Reimagining the near past and constructing local identities. A Fulbright project by Linnea West (2012-13)
The works, meetings, and discussions featured on this website suggest that artists in Hungary today are creating a body of work that enlarges a discussion of national identity beyond the traditional conception of the nation-state. In work that focuses on historical consciousness as a phenomena–its manipulations and inconsistencies and moments of cultural resonance–artist re-imagine a past that is already given as a fiction, with an awareness that their authorship implicates them as well. In work that focuses on particular cultural aspects or sub-segments of society rather than the broad sweep of history, artists make visible elements of society that are taken for granted or pushed to the margins, as well as question the reuse of historical elements in the tide of rising nationalism.
National identity has not been widely discussed as part of the contemporary arts in Hungary, yet it has played a significant role in culture and social life, as one might expect given Hungary’s history. First part of the Austro-Hungarian empire and then under Soviet-dominated Communism, national identity in Hungary has always been a mythologized identity, re-conceived as often as its borders have been redrawn. Its nature has been colonized and then re-colonized by a changing political system. As Hungary struggles with globalization, economic woes, and rising nationalism, what it means to be Hungarian is a topic with many interpretations. Despite or because of rising nationalism and a complicated history, contemporary artists do not often conceive of their work in “national” terms. However, there are contemporary artists who are nonetheless socially engaged, some in overtly political ways and others in less direct but equally relevant ways, effectively creating a more nuanced discussion of what it means to be Hungarian.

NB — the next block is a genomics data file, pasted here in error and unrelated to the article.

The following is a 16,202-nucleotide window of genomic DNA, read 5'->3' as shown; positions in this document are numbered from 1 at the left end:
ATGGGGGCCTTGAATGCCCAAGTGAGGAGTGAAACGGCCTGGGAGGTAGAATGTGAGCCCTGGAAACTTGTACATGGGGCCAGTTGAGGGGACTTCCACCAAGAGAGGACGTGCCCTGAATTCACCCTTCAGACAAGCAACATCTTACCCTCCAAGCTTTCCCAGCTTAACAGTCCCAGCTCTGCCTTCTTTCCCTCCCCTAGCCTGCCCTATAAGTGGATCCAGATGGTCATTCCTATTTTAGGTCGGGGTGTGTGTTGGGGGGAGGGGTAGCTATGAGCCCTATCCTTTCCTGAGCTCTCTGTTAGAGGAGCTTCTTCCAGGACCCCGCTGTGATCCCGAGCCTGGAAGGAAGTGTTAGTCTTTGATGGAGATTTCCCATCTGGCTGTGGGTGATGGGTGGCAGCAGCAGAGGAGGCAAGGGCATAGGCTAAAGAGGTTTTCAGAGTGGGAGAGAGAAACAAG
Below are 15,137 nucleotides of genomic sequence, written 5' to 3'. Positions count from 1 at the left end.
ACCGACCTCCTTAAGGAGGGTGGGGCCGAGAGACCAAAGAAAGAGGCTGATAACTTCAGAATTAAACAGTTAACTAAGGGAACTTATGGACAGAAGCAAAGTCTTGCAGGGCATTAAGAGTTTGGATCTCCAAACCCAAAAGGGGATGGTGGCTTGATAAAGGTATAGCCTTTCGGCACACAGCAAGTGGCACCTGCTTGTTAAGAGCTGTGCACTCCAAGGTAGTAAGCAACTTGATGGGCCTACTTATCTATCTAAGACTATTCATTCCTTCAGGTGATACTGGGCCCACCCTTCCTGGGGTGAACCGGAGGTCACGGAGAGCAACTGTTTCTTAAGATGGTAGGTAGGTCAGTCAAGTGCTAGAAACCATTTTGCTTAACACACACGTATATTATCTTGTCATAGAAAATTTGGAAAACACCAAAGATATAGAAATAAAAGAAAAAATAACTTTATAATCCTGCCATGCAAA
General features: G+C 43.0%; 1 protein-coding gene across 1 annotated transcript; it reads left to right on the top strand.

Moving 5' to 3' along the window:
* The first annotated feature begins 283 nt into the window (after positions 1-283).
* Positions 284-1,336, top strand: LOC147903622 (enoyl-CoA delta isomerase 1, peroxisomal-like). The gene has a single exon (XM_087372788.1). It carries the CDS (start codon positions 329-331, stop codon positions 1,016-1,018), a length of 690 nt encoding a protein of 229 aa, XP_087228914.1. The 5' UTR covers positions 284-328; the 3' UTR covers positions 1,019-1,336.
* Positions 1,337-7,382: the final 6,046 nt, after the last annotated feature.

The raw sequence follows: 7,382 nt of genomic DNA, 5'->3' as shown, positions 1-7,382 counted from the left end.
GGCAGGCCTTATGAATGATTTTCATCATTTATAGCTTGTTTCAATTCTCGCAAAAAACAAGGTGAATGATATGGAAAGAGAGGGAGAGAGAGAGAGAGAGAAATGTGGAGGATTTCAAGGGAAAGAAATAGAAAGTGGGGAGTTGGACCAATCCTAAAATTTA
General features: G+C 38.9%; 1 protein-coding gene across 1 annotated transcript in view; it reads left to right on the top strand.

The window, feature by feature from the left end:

And they do so from a position that has been theoretically in the margins of art historical discourse. Perhaps in an increasingly globalized world and art market, the art of the former Eastern Bloc is no longer an exotic “Other” but just one of many pluralities. Ultimately the role these artists play, as artist dealing with local topics in work that operates defacto in an international framework, navigates a tension between Hungary and the outside world, historically the West.